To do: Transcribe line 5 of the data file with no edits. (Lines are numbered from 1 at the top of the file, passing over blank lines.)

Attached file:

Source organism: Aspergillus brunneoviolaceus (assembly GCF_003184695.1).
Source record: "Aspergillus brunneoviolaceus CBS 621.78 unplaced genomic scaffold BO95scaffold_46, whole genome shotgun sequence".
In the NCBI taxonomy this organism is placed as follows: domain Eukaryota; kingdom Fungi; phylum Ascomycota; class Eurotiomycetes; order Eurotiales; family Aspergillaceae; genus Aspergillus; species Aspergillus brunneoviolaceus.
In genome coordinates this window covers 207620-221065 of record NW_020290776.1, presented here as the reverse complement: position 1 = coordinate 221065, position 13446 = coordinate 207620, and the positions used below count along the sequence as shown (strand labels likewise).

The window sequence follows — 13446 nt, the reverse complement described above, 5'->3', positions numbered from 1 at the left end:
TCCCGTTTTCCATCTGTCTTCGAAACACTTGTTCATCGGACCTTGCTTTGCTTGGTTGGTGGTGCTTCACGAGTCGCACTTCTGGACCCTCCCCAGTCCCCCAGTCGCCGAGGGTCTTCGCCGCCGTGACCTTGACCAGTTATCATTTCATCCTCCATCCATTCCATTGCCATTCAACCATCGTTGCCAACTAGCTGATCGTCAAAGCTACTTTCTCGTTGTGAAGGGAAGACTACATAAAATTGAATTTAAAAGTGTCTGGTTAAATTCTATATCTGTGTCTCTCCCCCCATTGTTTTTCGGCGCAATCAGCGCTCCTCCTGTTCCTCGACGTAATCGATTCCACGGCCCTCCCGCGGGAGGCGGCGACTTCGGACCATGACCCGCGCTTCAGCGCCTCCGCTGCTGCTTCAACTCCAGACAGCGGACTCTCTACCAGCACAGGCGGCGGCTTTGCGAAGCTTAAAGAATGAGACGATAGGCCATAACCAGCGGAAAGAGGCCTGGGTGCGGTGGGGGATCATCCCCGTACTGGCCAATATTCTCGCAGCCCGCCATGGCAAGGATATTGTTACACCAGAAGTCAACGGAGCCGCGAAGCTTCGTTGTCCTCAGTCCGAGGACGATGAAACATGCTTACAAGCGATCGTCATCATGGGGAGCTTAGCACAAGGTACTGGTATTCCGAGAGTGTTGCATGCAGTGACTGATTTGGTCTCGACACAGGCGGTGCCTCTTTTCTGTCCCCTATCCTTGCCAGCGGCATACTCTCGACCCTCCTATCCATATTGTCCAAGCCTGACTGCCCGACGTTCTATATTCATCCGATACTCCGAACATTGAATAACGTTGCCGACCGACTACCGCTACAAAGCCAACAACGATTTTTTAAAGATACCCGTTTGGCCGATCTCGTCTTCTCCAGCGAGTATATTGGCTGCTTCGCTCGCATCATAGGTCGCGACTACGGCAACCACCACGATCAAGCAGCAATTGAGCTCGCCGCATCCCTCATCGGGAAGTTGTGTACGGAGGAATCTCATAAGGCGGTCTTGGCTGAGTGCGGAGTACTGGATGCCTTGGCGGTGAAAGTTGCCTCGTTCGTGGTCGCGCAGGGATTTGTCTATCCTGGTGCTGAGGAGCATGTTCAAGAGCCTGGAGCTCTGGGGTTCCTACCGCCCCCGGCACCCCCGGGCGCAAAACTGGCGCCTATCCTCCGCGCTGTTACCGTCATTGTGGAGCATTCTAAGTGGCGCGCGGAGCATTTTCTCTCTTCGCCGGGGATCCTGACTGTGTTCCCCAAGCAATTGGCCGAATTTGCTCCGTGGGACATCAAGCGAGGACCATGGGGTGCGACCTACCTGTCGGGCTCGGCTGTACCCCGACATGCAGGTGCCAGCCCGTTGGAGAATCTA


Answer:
The window sequence follows — 13446 nt, the reverse complement described above, 5'->3', positions numbered from 1 at the left end: